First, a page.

When it comes to Little League baseball, 12-year-old Jarryn Myers loves to talk about his pitching style.
“I like to throw fast, but not too fast that it goes out of control,” he said, seated at a picnic table at the local pool in West Manchester Township, York County. “I like to hit my spots.”
His father, Ryan Myers, was a pitcher in high school and played baseball for a year at college. He taught Jarryn how to pitch, worked with him on drills and was his biggest fan at games.
Like many boys, Jarryn bonded with his father through sports. He smiled as he remembered the day his father took him to his first NFL football game when he was 10, where his favorite team, the Baltimore Ravens, defeated the Cincinnati Bengals.
But when he recounted what happened later that day, he struggled to find the right words. That evening, Jarryn found his dad in the bathroom at home with a needle in his arm. His father, who was 30 years old, died in the hospital two days later.
When police wanted to know where Myers bought the fatal dose of heroin, it was Jarryn who helped them. “I knew exactly where we went…so I knew how to help out,” he said.
Eighteen-year-old Kevin Cruz-Cuebas of York was arrested and later found guilty of drug delivery resulting in death.
That charge had been unheard of until the opioid crisis hit hard in the region, according to Pennsylvania District Attorney Association President John Adams. The case against Cruz-Cuebas is part of a growing push to charge dealers when they sell drugs that kill someone, Adams said. Since 2013, district attorneys have filed the charge at least 412 times, according to March 2018 data from the Administrative Office of Pennsylvania Courts.
“It finally dawned on us that we need to use this statute as a tool in our toolbox to combat the drug dealers who are distributing the dangerous drugs that cause death,” he said.
Not everyone agrees with this approach. Lindsay LaSalle is an attorney with Drug Policy Alliance, a nonprofit fighting the law enforcement trend.
LaSalle said there’s no evidence that charging dealers reduces drug sales, drug use or overdose deaths.
There’s a disconnect between society’s sympathy for users and the way they look at drug sellers, LaSalle said. It’s good that society has begun to understand that opioid addiction can happen to anyone. In contrast, those who sell drugs are often still seen through stereotypes. In fact, their circumstances are often as desperate as drug users’ circumstances.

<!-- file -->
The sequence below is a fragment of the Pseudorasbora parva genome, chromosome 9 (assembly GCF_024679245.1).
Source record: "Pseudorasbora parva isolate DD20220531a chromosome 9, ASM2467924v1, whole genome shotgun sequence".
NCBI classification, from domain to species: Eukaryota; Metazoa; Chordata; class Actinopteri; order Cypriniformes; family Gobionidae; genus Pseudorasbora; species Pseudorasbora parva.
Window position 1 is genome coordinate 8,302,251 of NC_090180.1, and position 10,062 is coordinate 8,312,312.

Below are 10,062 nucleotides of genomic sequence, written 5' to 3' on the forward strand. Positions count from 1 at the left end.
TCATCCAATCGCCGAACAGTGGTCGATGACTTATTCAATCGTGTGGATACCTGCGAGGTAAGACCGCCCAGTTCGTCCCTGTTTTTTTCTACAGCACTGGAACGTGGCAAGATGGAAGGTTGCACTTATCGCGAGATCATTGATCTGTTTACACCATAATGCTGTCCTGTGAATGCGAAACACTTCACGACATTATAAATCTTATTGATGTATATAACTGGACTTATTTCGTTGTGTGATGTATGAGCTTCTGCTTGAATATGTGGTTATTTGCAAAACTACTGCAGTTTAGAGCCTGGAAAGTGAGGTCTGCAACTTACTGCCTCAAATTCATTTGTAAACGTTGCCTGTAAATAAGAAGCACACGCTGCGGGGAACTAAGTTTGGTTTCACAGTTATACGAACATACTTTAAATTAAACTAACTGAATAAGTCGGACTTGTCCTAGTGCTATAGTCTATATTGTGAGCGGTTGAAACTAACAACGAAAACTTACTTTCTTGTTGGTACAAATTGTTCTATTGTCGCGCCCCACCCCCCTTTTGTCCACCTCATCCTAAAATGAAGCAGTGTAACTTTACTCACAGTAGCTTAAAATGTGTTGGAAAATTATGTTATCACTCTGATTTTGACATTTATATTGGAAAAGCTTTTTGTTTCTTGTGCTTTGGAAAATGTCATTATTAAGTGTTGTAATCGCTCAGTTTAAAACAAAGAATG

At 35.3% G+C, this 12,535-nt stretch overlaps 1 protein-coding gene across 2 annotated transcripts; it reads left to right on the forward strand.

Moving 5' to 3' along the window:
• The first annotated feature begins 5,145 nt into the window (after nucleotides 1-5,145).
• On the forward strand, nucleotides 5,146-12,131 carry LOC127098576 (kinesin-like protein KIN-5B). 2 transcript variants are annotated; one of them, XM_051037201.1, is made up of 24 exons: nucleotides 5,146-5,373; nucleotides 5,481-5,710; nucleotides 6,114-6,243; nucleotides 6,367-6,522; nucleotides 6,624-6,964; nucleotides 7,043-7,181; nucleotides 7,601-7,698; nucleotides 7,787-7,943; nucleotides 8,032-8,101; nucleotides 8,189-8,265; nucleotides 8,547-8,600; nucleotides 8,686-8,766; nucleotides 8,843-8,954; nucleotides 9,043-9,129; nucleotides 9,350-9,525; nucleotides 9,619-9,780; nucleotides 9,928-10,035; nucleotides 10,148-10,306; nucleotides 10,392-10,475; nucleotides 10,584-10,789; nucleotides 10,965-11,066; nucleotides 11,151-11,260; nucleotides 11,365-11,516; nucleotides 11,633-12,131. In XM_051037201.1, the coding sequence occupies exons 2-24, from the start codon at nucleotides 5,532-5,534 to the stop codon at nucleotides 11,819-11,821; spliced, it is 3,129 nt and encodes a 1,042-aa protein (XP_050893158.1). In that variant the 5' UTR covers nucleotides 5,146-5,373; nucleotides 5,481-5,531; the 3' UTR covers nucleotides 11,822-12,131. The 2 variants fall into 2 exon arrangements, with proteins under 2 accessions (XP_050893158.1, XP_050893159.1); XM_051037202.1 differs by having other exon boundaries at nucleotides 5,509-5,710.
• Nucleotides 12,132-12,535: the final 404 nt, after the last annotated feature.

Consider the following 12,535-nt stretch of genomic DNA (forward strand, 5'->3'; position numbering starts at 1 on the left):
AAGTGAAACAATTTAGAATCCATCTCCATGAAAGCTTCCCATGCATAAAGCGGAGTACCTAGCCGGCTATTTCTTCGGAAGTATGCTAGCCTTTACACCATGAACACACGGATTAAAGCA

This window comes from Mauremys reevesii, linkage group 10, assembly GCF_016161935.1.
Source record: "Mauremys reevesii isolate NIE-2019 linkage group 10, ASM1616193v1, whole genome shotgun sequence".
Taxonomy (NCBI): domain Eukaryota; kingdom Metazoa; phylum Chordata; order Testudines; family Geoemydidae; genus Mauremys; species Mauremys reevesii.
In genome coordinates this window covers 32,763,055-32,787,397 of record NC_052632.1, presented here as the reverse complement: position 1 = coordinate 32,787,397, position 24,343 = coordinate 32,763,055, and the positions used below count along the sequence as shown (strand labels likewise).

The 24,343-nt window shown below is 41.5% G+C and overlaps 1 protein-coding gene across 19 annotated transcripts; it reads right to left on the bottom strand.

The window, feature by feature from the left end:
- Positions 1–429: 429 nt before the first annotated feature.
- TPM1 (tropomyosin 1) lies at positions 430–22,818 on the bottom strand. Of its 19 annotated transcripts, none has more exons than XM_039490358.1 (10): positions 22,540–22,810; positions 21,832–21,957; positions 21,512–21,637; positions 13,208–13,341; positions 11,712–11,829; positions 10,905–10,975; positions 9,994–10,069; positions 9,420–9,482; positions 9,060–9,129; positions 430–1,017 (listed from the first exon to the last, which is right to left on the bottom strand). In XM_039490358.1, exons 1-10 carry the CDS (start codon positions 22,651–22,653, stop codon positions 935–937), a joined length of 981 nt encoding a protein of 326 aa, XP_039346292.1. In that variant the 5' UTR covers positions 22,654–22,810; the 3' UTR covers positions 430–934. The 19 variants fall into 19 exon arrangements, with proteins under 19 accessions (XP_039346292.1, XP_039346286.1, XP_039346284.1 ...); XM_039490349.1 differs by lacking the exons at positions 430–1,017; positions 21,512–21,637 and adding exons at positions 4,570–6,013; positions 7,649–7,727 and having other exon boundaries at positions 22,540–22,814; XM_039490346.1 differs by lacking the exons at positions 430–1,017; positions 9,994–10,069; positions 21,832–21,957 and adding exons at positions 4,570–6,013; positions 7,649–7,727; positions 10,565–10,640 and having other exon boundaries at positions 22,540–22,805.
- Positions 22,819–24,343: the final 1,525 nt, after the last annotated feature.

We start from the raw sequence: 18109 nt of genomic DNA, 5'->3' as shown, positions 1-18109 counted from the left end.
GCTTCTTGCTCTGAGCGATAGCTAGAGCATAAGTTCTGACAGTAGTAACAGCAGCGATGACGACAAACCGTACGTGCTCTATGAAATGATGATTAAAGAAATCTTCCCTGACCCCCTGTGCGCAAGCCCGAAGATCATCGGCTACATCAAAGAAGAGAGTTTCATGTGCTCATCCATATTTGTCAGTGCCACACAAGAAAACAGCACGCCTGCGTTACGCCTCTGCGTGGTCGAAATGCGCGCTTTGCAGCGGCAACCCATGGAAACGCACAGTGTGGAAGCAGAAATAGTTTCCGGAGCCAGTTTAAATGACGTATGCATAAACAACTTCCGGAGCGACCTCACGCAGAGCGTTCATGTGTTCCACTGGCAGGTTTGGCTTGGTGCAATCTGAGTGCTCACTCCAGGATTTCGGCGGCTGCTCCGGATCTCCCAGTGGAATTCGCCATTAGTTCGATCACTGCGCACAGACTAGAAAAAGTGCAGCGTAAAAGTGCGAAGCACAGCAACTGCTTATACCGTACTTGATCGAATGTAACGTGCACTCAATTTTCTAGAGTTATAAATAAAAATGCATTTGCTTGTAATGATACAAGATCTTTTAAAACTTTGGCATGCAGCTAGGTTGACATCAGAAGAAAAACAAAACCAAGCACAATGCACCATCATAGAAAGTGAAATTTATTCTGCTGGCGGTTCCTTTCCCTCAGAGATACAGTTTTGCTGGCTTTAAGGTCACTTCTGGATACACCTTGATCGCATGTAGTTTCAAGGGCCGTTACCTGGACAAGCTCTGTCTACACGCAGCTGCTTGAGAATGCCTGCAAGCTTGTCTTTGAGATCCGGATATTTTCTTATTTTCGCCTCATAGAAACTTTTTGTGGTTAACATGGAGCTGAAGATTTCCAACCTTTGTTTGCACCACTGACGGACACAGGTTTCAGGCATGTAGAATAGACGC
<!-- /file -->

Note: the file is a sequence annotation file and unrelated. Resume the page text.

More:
“And I think that it plays out along racialized lines,” LaSalle said. “And now we see this kind of flip, where you have the compassion for the person who used but you want to throw the hammer at the person who sold. And this is an absolutely false dichotomy. The distinction between user and seller is often patently false.”
District Attorney Association president Adams said charging dealers is a useful investigative tool that can help detectives staunch the flow of heroin into a region.
In addition, charging dealers gives families some measure of justice, Adams said.
“I’m going to say that I hope that there is some deterrent effect out there,” Adams said. “I’m not quite sure that I can say I can measure that effect.”
Cruz-Cuebas couldn’t be reached for a recorded interview per York County Prison policy. His attorney didn’t respond to requests for comment.
For Jarryn’s mother, Suzanne Yorty, Ryan Myers was never someone defined by his drug addiction, even as it spiraled out of control, leading to several stints at rehab.
Long before that first dose, she knew Myers in high school as an outgoing teenager who excelled in school and sports.
Everything changed after he had surgery for a shoulder injury and was prescribed OxyContin, she said.
“If I remember correctly, he went through his prescription in like a week and a half, and he went back to the doctor, and they gave him more,” Yorty said.
Nothing will bring Ryan back, including pressing charges against the dealer, Yorty said. But for her, the process has helped her son to take some control of the situation.
It goes back to a promise Jarryn made to his father as he lay in the hospital, a ventilator keeping his lungs breathing.
“He asked everyone to get out of the room…that was when he had his breakdown,” she said. “But it wasn’t until two days later that he told me what he said. He said, ‘I told him that I’m gonna get the bad guy.’ So that was very important to carry that out.”
Sitting at the picnic table next to his mom, Jarryn looked down as he contemplated what his father might think about everything he’s been through and everything he’s done to help.
“I don’t know,” he said, and he paused. “I think he’d be pretty proud.”